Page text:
Management Theory Essay

Question:

(We can) conceive of twentieth-century management theory as being involved in a double movement of constructing organizational reality and rationality while effacing the process of construction behind a mask of science and naturalness, we can see Critical Management Studies as being engaged in a project of undoing this work, of deconstructing the reality of organizational life or truthfulness of organizational knowledge by exposing its un-naturalness or irrationality.�
Delbridge and Keenoy, 2010.

Discuss the validity of the above statement in the light of your readings and research.

The essay will be based against the generic criteria of the student demonstrating sound understanding of relevant literatures, a critical evaluation of theory and an ability to construct a well reasoned and evidenced justification of an essay conclusion.

Don�t forget there is no right answer here! Your essay is a critical discussion and debate. What we are looking for is a thoughtful answer to the question, one that demonstrates that you have engaged with the subject – read about and around the topic and formed an informed opinion. You could take several different directions and compare and contrast these differing views. 
The key to getting a high grade in this essay is to argue your point with reference to different writers and concepts, considering those who might disagree but explaining why you reach your conclusion. 


Answer:

Introduction

The core devotion of management theory throughout the 20th century has been understood to entail the scientific improvement in managerial practice as well as the way organizations function. A major assumption is that questions relating to effectiveness and efficiency both directly and indirectly ought to be central to management theory. According to Delbridge & Keenoy (2010), we can conceive 20th-century management theory as one that involved a double movement. The first movement entails the construction of organizational rationality and reality (Delbridge & Keenoy (2010). The second movement in the 20th-century management, according to Delbridge & Keenoy (2010), entails effacing the process through which a mask of naturalness and science is constructed.

            However, it is evident that the view held in critical management studies is aimed at undoing this work. The approaches used in critical management studies appear to be deconstructing the reality that has been entrenched by organizational theory with regard to organizational life, particularly in aspects of truthfulness in organizational knowledge (Willmott, 1992). This is done mainly through exposing the so-called ‘irrationality and un-naturalness’ of organizational knowledge.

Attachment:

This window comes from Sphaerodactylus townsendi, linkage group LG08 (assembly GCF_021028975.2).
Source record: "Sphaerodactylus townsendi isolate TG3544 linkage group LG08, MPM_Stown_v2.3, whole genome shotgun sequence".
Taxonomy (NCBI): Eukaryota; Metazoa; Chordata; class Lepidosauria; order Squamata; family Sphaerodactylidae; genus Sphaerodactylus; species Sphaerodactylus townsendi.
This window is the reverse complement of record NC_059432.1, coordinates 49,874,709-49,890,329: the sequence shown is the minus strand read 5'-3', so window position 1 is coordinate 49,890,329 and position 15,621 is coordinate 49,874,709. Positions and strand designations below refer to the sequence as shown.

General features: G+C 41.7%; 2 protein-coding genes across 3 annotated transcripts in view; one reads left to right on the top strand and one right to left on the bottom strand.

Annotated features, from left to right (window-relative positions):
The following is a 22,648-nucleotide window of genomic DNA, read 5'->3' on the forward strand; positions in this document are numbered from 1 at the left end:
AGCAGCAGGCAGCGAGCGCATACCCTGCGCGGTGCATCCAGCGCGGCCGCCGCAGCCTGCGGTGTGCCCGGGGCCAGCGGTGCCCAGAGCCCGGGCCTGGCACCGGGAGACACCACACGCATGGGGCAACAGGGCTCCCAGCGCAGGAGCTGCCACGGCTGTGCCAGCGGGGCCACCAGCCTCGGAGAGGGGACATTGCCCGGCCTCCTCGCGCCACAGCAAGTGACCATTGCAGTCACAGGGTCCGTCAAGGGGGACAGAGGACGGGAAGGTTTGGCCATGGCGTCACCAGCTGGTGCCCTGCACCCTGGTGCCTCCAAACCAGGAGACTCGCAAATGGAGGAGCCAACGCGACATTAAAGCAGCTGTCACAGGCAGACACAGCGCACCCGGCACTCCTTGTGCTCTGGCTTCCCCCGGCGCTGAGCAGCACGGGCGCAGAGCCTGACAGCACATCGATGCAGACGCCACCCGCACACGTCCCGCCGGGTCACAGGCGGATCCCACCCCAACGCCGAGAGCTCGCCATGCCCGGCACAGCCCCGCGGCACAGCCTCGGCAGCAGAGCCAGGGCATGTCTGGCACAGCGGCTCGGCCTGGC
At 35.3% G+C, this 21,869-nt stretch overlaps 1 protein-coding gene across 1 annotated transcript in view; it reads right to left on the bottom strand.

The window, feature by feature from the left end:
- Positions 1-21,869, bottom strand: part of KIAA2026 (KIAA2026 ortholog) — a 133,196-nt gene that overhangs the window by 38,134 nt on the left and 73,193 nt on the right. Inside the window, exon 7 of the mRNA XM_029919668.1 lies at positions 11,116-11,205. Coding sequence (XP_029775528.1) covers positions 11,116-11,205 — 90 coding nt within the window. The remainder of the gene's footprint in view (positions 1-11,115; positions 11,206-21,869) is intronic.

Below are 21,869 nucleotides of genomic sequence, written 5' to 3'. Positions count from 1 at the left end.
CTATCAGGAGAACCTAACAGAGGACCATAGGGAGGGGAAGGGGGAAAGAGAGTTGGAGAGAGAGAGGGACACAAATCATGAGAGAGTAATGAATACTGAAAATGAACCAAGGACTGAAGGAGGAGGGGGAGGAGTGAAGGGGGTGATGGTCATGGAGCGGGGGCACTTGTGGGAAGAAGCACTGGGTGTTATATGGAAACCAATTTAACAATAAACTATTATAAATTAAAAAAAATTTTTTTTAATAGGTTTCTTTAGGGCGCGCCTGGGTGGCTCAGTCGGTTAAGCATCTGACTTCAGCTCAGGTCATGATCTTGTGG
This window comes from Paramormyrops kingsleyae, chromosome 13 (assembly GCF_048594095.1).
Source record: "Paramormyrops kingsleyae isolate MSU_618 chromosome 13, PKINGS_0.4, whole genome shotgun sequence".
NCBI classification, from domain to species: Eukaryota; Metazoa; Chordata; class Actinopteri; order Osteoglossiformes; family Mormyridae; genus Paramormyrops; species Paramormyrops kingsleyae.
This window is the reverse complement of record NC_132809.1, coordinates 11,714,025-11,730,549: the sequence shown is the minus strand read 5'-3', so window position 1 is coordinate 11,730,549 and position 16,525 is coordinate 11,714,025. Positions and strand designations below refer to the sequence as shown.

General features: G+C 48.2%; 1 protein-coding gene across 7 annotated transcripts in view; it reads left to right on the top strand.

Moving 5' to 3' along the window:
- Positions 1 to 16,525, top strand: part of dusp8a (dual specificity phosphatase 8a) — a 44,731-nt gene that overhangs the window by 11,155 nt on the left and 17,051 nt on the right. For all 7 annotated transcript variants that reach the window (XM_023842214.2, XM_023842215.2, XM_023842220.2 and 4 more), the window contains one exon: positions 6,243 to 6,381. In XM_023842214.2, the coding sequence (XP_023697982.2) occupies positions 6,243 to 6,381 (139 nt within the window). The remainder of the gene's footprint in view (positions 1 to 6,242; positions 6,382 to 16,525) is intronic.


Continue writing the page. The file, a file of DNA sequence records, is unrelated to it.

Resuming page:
The aim of this paper is to discuss the views of Delbridge & Keenoy (2010) and to determine whether they are a true reflection of the position held in critical management studies with regard to the tenets of the 20th-century management theory. As per this paper’s thesis, the argument made is that Delbridge & Keenoy (2010) are right in asserting that in critical management studies largely undo the position held in management theory. In this regard, critical management studies undo the reality that has been entrenched with regard to organizational life as well as the truthfulness and scientific nature of organizational knowledge.

Relevance of knowledge of management in 20th-century management theory

In the 20th-century management theory, it is widely assumed that the greatest relevance of knowledge of management is to managers. In this regard, efforts are routinely made to present managers as carriers of initiative and rationality (Morgan, 1980). This is evident in many aspects of corporate cultures and measures aimed at improving strategic management. In most cases, other actors are viewed as objects of actions arising out of managerial practice. Management is viewed as a technical function that is socially valuable, particularly because it works in the general interest of employers, workers, customers, as well as citizens (Fleetwood, 2005).

However, in critical management studies, there is a trend that is characterized by an increasingly large body of knowledge relating to critiques of the core tenets of management theory. In this body of knowledge, a lot of emphasis is on questioning the wisdom of taking the virtue or neutrality of management as one that is unproblematic and self-evident.

From the viewpoint of critical theory, management is considered too potent in terms of its impact on the lives of consumers, employees, and citizens to be guided solely by narrow and largely instrumental conceptions of rationality (Hassard, 2001). In holding this view, most critical theorists argue that management a social phenomenon that is too crucial not to be subjected to serious critical examination (Mingers, 1992). For many of these scholars, most of the critical examination should be directed towards white-collar employees, among them numerous supervisors and managers (Grice, 1997). The scholars argue that a critical analysis of this group may provide crucial hints to existing bourgeois division of politics and science. In this analysis, the assumption is that such an undertaking would amount to emancipator commitment to critical management studies. Moreover, the analysis would set the critical theorist apart from the positivist scientist who assumes that there is an objective, instrumental relationship between management decisions and the value judgments for operations in other spheres such as politics.